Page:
The eurozone’s new sovereign rescue fund on Monday begins its quest for a vital triple A credit rating as officials from the European Financial Stability Facility kick off a series of meetings with rating agencies.
People briefed on the matter told the Financial Times that Klaus Regling, EFSF chief executive, would meet Standard & Poor’s, Fitch, and Moody’s separately this week to win them over for a top rating for the €440bn ($552bn) fund.
Although the fund would issue bonds only if a nation asked for funds, Mr Regling was said to be keen to get a rating quickly – and if possible achieve it during July – to establish the institution on the financial markets.
The EFSF, based in Luxembourg, is intended to serve as a lender of last resort for eurozone nations who, as with Greece this spring, found themselves unable to tap the financial markets because of investor nerves.
Although only three of the EFSF’s shareholders – Germany, France and the Netherlands – hold triple A ratings, eurozone nations hope that special mechanisms will allow them to secure the same rating for the fund.
An important element is a pledge by all shareholder countries to pay investors willing to lend to the EFSF 120 per cent of the initial loan in case of default; another is to funnel fees paid by borrowers into some form of EFSF reserve.
Mr Regling and his staff are working closely with eurozone finance ministries, as well as the German debt agency, which would issue EFSF bonds if they were needed.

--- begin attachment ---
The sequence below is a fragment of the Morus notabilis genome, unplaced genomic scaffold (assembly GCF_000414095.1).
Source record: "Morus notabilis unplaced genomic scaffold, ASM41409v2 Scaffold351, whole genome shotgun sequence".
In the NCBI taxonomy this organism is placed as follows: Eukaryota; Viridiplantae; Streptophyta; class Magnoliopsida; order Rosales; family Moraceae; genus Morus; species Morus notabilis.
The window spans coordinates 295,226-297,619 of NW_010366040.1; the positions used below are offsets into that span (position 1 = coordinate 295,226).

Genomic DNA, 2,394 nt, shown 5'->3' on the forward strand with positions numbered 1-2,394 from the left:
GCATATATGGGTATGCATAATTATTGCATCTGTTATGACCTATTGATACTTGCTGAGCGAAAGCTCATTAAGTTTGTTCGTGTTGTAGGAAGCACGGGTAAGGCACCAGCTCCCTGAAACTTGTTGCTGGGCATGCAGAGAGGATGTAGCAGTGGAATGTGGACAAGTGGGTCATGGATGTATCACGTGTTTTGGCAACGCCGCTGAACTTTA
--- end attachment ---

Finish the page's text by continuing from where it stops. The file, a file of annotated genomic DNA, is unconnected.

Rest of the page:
Officials have also been gauging investor appetite.
Officials involved have throughout voiced confidence that a triple A rating was achievable.
Some officials believe that the EFSF bond yields would be close to – though not below – those of comparable benchmark German Bunds.
Investors remain unsure about whether such constructions can make up for the lower credit ratings of the EFSF’s other shareholders – George Soros, the billionaire investor, for example, has dismissed the idea of a triple A badge.
Analysts warn that the meetings between the EFSF and the rating agencies could prove to be tricky as the process over issuing a rating can be long and drawn out – particularly for a body that has been created for a particular purpose.
Worries that EFSF shareholders Spain and Portugal could be the fund’s first clients also add questions marks over the ability of eurozone nations to repay EFSF bond holders in case a borrower nation should ever default.
“It may take time before the rating agencies decide on what they will do. It is not that simple as this is a new body,” said David Owen, chief European financial economist at the US investment bank Jefferies in London.